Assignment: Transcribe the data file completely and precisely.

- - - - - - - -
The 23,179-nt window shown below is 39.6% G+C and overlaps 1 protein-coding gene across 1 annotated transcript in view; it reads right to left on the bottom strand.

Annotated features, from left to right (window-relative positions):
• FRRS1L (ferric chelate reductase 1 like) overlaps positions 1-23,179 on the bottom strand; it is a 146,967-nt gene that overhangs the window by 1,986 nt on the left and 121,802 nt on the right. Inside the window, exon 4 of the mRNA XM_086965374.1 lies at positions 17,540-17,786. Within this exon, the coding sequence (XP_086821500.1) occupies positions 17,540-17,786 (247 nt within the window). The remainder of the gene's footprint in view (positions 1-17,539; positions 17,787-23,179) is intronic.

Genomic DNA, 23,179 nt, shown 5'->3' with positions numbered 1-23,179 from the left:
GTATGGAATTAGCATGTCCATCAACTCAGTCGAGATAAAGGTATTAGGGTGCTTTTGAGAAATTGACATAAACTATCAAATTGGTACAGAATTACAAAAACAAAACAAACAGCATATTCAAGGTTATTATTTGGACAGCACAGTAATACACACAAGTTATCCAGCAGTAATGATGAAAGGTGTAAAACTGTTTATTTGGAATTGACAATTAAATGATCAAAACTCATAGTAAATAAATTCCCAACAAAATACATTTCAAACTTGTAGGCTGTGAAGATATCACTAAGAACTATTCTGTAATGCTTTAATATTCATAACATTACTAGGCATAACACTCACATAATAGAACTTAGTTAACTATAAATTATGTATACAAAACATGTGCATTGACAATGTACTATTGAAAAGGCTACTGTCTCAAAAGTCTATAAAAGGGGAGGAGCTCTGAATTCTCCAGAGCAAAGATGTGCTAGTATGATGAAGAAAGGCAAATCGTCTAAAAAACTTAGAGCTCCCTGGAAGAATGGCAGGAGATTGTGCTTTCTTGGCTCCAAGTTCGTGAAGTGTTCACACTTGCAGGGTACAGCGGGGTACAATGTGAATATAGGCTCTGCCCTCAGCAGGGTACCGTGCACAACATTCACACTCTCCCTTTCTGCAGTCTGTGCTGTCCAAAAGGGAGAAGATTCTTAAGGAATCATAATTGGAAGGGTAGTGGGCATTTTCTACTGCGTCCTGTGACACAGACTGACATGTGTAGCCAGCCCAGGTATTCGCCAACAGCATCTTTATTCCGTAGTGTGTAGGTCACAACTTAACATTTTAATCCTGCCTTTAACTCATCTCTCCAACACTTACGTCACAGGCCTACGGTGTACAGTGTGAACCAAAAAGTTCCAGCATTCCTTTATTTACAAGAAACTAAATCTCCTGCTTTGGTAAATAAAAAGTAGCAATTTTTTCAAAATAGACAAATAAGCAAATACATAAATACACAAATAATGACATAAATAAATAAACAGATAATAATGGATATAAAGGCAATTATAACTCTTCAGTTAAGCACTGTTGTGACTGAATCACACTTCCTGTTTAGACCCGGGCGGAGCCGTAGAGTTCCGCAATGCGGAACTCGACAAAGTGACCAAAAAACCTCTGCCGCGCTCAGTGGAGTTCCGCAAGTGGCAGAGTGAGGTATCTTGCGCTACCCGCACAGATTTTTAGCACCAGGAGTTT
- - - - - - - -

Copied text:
The 23,179-nt window shown below is 39.6% G+C and overlaps 1 protein-coding gene across 1 annotated transcript in view; it reads right to left on the bottom strand.

Annotated features, from left to right (window-relative positions):
• FRRS1L (ferric chelate reductase 1 like) overlaps positions 1-23,179 on the bottom strand; it is a 146,967-nt gene that overhangs the window by 1,986 nt on the left and 121,802 nt on the right. Inside the window, exon 4 of the mRNA XM_086965374.1 lies at positions 17,540-17,786. Within this exon, the coding sequence (XP_086821500.1) occupies positions 17,540-17,786 (247 nt within the window). The remainder of the gene's footprint in view (positions 1-17,539; positions 17,787-23,179) is intronic.

Genomic DNA, 23,179 nt, shown 5'->3' with positions numbered 1-23,179 from the left:
GTATGGAATTAGCATGTCCATCAACTCAGTCGAGATAAAGGTATTAGGGTGCTTTTGAGAAATTGACATAAACTATCAAATTGGTACAGAATTACAAAAACAAAACAAACAGCATATTCAAGGTTATTATTTGGACAGCACAGTAATACACACAAGTTATCCAGCAGTAATGATGAAAGGTGTAAAACTGTTTATTTGGAATTGACAATTAAATGATCAAAACTCATAGTAAATAAATTCCCAACAAAATACATTTCAAACTTGTAGGCTGTGAAGATATCACTAAGAACTATTCTGTAATGCTTTAATATTCATAACATTACTAGGCATAACACTCACATAATAGAACTTAGTTAACTATAAATTATGTATACAAAACATGTGCATTGACAATGTACTATTGAAAAGGCTACTGTCTCAAAAGTCTATAAAAGGGGAGGAGCTCTGAATTCTCCAGAGCAAAGATGTGCTAGTATGATGAAGAAAGGCAAATCGTCTAAAAAACTTAGAGCTCCCTGGAAGAATGGCAGGAGATTGTGCTTTCTTGGCTCCAAGTTCGTGAAGTGTTCACACTTGCAGGGTACAGCGGGGTACAATGTGAATATAGGCTCTGCCCTCAGCAGGGTACCGTGCACAACATTCACACTCTCCCTTTCTGCAGTCTGTGCTGTCCAAAAGGGAGAAGATTCTTAAGGAATCATAATTGGAAGGGTAGTGGGCATTTTCTACTGCGTCCTGTGACACAGACTGACATGTGTAGCCAGCCCAGGTATTCGCCAACAGCATCTTTATTCCGTAGTGTGTAGGTCACAACTTAACATTTTAATCCTGCCTTTAACTCATCTCTCCAACACTTACGTCACAGGCCTACGGTGTACAGTGTGAACCAAAAAGTTCCAGCATTCCTTTATTTACAAGAAACTAAATCTCCTGCTTTGGTAAATAAAAAGTAGCAATTTTTTCAAAATAGACAAATAAGCAAATACATAAATACACAAATAATGACATAAATAAATAAACAGATAATAATGGATATAAAGGCAATTATAACTCTTCAGTTAAGCACTGTTGTGACTGAATCACACTTCCTGTTTAGACCCGGGCGGAGCCGTAGAGTTCCGCAATGCGGAACTCGACAAAGTGACCAAAAAACCTCTGCCGCGCTCAGTGGAGTTCCGCAAGTGGCAGAGTGAGGTATCTTGCGCTACCCGCACAGATTTTTAGCACCAGGAGTTT